that NEPA "doesn’t work." I believe this account shows precisely the
opposite: that NEPA does work. NEPA sets the stage through its
alternatives assessment process for the possibility of long-term,
fundamental changes. Such change doesn’t happen in a year, but it’s
what brings real wins for the earth.
Some Positive Provisions
of the New
Hells Canyon CMP|
• The HCNRA will be managed as a
"healthy ecosystem that is an integral
component of a larger biological
region... an area of high biological
diversity and endemism." Management
will "...ensure that maintenance and/or
restoration of ecological function and
sustainability of species, habitats, and
ecosystems ... contribute to its biological
• Over 245,000 acres of currently
vacant livestock allotments will be
closed to future livestock grazing and
instead managed for biodiversity and
native plant values, bringing the total
livestock-free area within the HCNRA to
around 365,000 acres.
• Road density will be reduced to 1.35
miles per square mile, resulting in the
closure of approximately one third of
existing HCNRA roads (about 200
miles). ATVs will be limited to "designated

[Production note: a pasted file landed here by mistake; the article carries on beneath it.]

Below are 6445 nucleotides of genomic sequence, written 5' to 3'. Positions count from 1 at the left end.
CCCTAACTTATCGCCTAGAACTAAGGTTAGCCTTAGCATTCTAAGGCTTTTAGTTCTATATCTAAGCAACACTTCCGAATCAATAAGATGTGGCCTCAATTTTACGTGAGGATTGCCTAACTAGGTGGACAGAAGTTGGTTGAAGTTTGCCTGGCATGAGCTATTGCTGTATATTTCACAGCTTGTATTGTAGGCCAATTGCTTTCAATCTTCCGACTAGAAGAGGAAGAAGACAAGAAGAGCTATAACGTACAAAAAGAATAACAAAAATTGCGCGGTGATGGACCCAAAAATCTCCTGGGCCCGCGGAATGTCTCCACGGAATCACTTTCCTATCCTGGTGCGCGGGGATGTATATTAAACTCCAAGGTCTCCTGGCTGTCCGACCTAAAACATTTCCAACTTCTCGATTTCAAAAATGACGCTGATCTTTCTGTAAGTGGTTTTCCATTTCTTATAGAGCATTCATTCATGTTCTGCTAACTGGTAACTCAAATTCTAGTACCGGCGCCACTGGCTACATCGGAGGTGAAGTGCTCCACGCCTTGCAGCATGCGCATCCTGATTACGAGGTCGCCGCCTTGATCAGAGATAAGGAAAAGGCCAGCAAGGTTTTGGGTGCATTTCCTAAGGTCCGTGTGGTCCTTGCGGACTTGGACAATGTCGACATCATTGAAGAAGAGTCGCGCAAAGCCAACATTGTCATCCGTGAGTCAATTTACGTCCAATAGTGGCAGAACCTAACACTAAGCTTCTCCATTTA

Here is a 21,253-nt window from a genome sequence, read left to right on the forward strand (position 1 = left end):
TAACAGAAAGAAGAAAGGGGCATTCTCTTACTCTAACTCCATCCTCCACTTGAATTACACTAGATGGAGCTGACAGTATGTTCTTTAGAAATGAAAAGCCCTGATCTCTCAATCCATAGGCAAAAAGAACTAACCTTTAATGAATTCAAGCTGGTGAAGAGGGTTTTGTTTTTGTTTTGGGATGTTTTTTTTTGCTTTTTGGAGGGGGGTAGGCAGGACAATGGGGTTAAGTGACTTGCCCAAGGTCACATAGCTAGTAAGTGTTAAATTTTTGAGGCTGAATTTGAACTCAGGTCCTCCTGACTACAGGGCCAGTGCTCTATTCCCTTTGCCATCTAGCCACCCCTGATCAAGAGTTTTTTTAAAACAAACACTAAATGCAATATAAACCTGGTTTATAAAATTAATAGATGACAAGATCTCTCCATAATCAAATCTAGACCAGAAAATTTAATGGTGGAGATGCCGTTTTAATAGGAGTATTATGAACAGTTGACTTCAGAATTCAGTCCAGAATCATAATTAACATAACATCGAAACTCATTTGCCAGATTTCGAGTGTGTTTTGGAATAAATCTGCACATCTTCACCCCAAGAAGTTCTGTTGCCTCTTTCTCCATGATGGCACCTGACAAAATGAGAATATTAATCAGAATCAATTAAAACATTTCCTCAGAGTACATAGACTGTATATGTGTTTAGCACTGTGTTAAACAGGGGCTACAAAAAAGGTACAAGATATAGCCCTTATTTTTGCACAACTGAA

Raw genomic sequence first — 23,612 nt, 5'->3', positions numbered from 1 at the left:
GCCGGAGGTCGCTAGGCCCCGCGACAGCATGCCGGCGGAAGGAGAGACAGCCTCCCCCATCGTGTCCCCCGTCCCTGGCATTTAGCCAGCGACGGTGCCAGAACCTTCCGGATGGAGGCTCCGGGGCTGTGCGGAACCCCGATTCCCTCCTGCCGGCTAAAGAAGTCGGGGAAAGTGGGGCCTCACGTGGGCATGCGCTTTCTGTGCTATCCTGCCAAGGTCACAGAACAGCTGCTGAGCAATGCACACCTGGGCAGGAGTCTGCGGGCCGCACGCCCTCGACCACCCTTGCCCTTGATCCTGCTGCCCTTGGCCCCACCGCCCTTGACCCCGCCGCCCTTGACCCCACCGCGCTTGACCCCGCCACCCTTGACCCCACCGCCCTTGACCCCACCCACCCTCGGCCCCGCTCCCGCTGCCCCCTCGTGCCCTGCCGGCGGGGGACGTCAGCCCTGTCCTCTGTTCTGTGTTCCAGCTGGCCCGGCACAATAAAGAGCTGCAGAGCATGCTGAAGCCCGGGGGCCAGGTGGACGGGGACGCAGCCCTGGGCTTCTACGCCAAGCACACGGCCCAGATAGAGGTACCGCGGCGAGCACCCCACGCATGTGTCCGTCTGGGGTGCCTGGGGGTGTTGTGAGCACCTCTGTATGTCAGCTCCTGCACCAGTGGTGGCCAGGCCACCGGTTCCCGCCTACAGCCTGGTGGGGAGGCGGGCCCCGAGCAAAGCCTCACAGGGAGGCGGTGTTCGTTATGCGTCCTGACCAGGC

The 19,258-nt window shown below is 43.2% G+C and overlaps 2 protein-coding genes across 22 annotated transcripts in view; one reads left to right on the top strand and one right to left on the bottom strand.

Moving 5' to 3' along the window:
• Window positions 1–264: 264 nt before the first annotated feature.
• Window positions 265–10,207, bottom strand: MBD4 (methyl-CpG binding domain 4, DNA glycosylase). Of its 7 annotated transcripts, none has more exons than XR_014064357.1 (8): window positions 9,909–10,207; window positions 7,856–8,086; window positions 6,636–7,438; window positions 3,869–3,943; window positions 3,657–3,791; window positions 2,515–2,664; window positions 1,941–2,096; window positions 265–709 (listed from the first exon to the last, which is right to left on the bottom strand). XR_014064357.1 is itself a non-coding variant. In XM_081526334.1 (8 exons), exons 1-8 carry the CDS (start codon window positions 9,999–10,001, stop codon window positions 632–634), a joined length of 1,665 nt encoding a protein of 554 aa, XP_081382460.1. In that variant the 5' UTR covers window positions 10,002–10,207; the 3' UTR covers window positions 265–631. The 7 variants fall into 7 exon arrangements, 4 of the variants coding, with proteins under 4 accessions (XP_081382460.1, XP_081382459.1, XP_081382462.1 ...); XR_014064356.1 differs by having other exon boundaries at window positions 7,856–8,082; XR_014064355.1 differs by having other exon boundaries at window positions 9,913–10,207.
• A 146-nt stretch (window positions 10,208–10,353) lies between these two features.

open roads and trails," with no
cross-country use permitted.
• Forests will be allowed "to function in a
nearly natural manner" through the use
of natural fire, prescribed fire, and
vegetation projects aimed at restoring
"viable and healthy ecosystems."
Wildfire will "resume a more natural
role" and is recognized as an essential
part of the health of Hells Canyon.
• The CMP emphasizes "maintenance of
the rustic and primitive character of the
HCNRA," and "favors primitive and
semi-primitive experiences over roaded
natural and rural experiences."
• Prevention is recognized as a critical
part of invasive species (weed) management,
including "closure or restrictions
on use where appropriate."
Mary O’Brien (Ph.D., Botany), is a member of Wildlands CPR’s Board
of Directors. She is currently working with a Utah coalition to write a
Sustainable Multiple Use Alternative for the upcoming Fishlake, Dixie,
and Manti-LaSal Forest Plans.
Article first published in The Road RIPorter, the quarterly newsletter of Wildlands CPR, volume 8 #4, winter solstice 2003 (link provided below)
1. Public Law 94-199, December
2. Section 7, HCNRA Act.
3. Section 1502.14 of NEPA
Regulations, 40 Code of
Federal Regulations Parts
1500-1508 (1992). If you’ve
never read the crystal-clear,
regulations, do so. And
defend them, because
they’re under attack by the